Ventola prison time could cause downfall of National Fish and Seafood

Published on
April 26, 2018

The incarceration of Jack Ventola, the former president of Gloucester, Massachusetts, U.S.A.-based National Fish and Seafood accused of tax fraud, could cause the demise of National Fish and Seafood, his attorneys argue.

In a recently-filed document in U.S. District Court in Boston, Massachusetts, where Ventola will be sentenced on Friday, 27 April, attorney Derrelle M. Janey with Gottlieb & Janey, as well as National Fish and Seafood executives and Ventola’s family and friends, asked the judge to consider probation — not prison time.

“The alternative sentence of incarceration, depriving NFS of Mr. Ventola’s day-to-day leadership, would likely cause the demise of NFS,” Janey wrote. “This view is held not only by employees, but by the majority shareholder, Pacific Andes International Holdings, which has submitted a letter to the court pleading for Mr. Ventola’s continued ability to work for the company. 

Ventola “singularly possesses the experience, knowledge, and employee leadership required for NFS’ survival,” Jessie Ng, managing director and executive director of Pacific Andes, wrote in the letter. “Jack’s continued employment as a senior executive of National Fish is, in my opinion, essential to our efforts to turn that company around. Furthermore, without Jack’s presence at such a critical juncture, I am deeply concerned about the future of National Fish. The very livelihood of the many employees at National Fish is dependent on the future of National Fish being secured.”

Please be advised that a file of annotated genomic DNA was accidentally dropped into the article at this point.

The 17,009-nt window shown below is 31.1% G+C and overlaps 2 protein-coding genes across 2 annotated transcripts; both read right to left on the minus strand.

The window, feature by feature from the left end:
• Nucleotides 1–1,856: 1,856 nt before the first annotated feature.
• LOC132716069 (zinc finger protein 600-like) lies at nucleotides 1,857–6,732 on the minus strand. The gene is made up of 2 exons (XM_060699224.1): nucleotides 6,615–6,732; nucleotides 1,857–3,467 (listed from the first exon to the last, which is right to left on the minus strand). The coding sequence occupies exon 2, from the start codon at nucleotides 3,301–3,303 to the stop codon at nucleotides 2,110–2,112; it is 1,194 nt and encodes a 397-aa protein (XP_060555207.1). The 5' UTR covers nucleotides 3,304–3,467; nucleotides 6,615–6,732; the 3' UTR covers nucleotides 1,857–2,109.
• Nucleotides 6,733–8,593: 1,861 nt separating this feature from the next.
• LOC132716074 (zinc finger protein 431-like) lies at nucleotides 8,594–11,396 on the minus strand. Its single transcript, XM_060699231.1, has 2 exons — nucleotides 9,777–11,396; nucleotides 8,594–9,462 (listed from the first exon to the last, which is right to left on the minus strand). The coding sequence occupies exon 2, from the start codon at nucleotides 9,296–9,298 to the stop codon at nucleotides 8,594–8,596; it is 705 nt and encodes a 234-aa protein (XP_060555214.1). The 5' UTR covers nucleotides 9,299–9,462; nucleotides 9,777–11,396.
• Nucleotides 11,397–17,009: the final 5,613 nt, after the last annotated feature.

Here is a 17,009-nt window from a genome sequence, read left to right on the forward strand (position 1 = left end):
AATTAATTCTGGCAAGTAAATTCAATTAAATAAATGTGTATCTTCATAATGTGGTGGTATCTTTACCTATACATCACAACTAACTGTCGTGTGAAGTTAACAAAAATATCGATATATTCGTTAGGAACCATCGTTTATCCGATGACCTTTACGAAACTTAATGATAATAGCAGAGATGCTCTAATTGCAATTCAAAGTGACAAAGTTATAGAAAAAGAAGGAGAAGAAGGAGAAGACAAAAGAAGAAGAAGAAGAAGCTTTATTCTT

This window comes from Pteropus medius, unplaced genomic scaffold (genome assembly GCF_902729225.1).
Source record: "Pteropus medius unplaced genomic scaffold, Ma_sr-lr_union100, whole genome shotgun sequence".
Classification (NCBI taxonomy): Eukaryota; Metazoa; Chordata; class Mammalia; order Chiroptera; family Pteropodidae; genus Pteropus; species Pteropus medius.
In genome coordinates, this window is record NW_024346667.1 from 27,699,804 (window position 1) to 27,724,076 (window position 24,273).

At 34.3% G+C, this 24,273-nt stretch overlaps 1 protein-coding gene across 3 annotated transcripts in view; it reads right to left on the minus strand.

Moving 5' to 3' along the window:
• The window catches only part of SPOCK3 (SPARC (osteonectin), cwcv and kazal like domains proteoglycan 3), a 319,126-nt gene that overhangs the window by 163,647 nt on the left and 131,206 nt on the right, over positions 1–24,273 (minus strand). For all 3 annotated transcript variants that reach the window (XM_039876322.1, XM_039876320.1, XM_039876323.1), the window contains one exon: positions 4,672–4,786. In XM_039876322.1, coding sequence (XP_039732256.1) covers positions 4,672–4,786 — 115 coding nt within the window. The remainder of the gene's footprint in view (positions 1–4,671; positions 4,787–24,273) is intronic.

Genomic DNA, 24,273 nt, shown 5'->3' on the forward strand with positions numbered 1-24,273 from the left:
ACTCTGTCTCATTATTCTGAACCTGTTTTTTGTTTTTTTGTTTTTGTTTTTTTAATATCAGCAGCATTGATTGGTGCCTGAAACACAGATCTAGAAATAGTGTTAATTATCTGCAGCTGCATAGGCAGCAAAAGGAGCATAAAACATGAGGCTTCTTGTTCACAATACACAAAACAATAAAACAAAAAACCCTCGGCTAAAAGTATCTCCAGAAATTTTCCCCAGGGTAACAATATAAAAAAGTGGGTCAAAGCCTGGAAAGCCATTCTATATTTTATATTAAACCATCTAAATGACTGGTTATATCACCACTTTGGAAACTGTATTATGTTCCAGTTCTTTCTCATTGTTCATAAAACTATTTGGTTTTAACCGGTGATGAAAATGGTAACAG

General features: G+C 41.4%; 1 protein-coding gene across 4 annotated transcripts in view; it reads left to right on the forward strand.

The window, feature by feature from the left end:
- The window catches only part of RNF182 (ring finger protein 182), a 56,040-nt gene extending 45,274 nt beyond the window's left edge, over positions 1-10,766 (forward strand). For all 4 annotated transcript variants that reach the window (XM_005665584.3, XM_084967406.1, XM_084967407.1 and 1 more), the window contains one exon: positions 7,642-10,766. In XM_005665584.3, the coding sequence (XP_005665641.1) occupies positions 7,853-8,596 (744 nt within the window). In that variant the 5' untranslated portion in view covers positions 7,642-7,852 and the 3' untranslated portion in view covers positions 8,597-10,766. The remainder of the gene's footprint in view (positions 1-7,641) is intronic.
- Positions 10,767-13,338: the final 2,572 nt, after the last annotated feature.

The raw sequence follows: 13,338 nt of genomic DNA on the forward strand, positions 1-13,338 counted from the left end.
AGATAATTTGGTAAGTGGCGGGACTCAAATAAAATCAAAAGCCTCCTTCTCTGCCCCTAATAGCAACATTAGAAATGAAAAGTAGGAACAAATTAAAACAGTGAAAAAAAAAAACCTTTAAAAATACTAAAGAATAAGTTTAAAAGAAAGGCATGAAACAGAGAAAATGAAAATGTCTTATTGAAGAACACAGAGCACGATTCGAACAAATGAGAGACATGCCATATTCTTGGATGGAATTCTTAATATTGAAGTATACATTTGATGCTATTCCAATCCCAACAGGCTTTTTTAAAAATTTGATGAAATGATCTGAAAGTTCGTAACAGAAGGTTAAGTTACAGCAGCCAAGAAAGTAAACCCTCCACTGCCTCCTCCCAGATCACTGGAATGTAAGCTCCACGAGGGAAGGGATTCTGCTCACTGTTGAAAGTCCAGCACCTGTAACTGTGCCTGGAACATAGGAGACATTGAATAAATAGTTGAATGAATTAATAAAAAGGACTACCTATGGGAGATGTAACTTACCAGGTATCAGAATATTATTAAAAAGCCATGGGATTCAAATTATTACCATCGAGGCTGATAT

Ventola was arrested in late 2015 for allegedly failing to pay taxes on more than USD 2 million (EUR 1.7 million) in income earned between 2006 and 2009. Bruno’s sentencing is scheduled for 7 May.

And, even though the U.S. government claims that Ventola has defrauded Pacific Andes and NFS, Pacific Andes submitted a letter to the court stating that because his promised repayment fully addresses Pacific Andes’ concerns, there are no outstanding issues with money owed to the company, Janey wrote.

In fact, Ventola did not intentionally defraud the government, according to Janey. He simply signed the tax returns prepared by his accountant, Michael Bruno.

“The nature of the relationship between Mr. Bruno and Mr. Ventola was such that Mr. Bruno, by his own admission, hardly reviewed the tax returns with Mr. Ventola and, based on the relationship, Mr. Ventola did not believe he needed to ask questions of Mr. Bruno about the intricacies of the tax returns," Janey wrote. 

In addition, Janey submitted letters of support from several of Ventola’s family and friends, describing him as a man who goes out of a way to help others and his community.

“I have seen Jack provide financial as well as emotional support for friends, family and employees who [have] difficulties. I personally received emotional support from him during a difficult time .... I know that Jack's mother lived with him until her death and he took very good care of her,” a former employee wrote to the court.

The U.S. government is asking the court to sentence Ventola to three years in prison, followed by 12 months of supervised release.

The government counters' Pacific Andes' executives' plea that Ventola is essential to the future success of National Fish.

"Pacific Andes’ plea for leniency is, on its face, motivated by a desire to protect its investment in National Fish...The government is sympathetic and understands that collateral consequences sometimes appropriately factor into a court’s sentencing determination (though the court need not accept Ng’s projections about those consequences; National Fish could yet be acquired by another company, as it was by Pacific Andes in the 1990s). But it is tax fraud, and the appropriate sentence for that crime, that is before the court, not the viability of Pacific Andes’s investment in National Fish," Assistant U.S. Attorney Brian A. Pérez-Daple said. "While the potential collateral consequences to Pacific Andes may be relevant to the court’s determination, they should not be given undue weight."

Contributing Editor



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